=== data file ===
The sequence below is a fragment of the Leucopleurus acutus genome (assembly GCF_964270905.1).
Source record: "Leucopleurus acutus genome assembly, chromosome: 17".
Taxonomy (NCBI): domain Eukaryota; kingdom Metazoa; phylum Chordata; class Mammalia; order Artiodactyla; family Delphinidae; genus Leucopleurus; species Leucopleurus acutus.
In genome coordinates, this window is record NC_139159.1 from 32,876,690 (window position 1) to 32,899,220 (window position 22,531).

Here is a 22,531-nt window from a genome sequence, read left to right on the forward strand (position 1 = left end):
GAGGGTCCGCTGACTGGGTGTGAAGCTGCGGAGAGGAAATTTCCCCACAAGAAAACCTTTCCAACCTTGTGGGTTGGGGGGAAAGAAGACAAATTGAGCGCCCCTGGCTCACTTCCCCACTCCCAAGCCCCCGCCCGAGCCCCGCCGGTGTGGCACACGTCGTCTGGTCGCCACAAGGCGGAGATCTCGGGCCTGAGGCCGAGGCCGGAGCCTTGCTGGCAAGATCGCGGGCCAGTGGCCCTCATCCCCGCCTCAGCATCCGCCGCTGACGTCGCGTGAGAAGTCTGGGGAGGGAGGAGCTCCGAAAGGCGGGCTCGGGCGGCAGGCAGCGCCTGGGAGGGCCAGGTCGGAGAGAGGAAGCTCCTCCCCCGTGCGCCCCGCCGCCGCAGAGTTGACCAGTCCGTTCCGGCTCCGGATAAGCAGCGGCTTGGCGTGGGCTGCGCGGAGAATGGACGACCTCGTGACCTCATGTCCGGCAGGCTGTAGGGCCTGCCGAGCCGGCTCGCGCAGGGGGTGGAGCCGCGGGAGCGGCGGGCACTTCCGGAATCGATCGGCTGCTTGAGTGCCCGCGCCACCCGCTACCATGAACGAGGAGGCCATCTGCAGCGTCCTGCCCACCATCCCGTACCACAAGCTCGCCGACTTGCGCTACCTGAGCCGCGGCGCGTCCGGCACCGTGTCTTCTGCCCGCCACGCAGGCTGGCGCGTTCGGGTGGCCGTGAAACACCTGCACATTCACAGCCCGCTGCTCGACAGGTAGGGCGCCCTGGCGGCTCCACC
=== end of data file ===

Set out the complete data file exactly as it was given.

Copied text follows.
The sequence below is a fragment of the Leucopleurus acutus genome (assembly GCF_964270905.1).
Source record: "Leucopleurus acutus genome assembly, chromosome: 17".
Taxonomy (NCBI): domain Eukaryota; kingdom Metazoa; phylum Chordata; class Mammalia; order Artiodactyla; family Delphinidae; genus Leucopleurus; species Leucopleurus acutus.
In genome coordinates, this window is record NC_139159.1 from 32,876,690 (window position 1) to 32,899,220 (window position 22,531).

Here is a 22,531-nt window from a genome sequence, read left to right on the forward strand (position 1 = left end):
GAGGGTCCGCTGACTGGGTGTGAAGCTGCGGAGAGGAAATTTCCCCACAAGAAAACCTTTCCAACCTTGTGGGTTGGGGGGAAAGAAGACAAATTGAGCGCCCCTGGCTCACTTCCCCACTCCCAAGCCCCCGCCCGAGCCCCGCCGGTGTGGCACACGTCGTCTGGTCGCCACAAGGCGGAGATCTCGGGCCTGAGGCCGAGGCCGGAGCCTTGCTGGCAAGATCGCGGGCCAGTGGCCCTCATCCCCGCCTCAGCATCCGCCGCTGACGTCGCGTGAGAAGTCTGGGGAGGGAGGAGCTCCGAAAGGCGGGCTCGGGCGGCAGGCAGCGCCTGGGAGGGCCAGGTCGGAGAGAGGAAGCTCCTCCCCCGTGCGCCCCGCCGCCGCAGAGTTGACCAGTCCGTTCCGGCTCCGGATAAGCAGCGGCTTGGCGTGGGCTGCGCGGAGAATGGACGACCTCGTGACCTCATGTCCGGCAGGCTGTAGGGCCTGCCGAGCCGGCTCGCGCAGGGGGTGGAGCCGCGGGAGCGGCGGGCACTTCCGGAATCGATCGGCTGCTTGAGTGCCCGCGCCACCCGCTACCATGAACGAGGAGGCCATCTGCAGCGTCCTGCCCACCATCCCGTACCACAAGCTCGCCGACTTGCGCTACCTGAGCCGCGGCGCGTCCGGCACCGTGTCTTCTGCCCGCCACGCAGGCTGGCGCGTTCGGGTGGCCGTGAAACACCTGCACATTCACAGCCCGCTGCTCGACAGGTAGGGCGCCCTGGCGGCTCCACC